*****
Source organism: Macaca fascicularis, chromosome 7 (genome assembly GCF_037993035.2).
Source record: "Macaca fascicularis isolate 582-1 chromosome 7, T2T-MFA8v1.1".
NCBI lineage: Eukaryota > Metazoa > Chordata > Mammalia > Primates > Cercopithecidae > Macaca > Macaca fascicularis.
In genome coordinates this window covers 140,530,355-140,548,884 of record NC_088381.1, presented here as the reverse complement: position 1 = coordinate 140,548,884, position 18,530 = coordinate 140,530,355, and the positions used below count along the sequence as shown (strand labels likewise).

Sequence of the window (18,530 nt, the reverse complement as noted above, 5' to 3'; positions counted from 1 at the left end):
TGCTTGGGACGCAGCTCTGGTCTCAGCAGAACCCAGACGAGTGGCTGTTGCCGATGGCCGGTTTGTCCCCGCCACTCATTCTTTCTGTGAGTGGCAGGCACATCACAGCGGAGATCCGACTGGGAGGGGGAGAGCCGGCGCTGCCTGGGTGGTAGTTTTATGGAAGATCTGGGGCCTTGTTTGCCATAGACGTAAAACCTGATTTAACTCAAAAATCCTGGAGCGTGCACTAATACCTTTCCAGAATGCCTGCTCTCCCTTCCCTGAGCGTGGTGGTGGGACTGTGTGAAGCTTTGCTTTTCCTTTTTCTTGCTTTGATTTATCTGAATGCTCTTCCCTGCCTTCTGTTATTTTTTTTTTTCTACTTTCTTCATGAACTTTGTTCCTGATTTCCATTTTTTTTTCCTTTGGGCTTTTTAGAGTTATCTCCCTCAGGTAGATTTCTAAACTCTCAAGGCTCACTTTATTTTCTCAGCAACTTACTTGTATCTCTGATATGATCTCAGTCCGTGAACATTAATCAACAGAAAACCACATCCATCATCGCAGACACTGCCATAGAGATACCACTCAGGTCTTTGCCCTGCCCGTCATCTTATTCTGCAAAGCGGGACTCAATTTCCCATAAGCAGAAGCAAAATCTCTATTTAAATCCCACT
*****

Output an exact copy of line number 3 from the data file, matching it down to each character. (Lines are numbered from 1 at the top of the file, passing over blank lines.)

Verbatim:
NCBI lineage: Eukaryota > Metazoa > Chordata > Mammalia > Primates > Cercopithecidae > Macaca > Macaca fascicularis.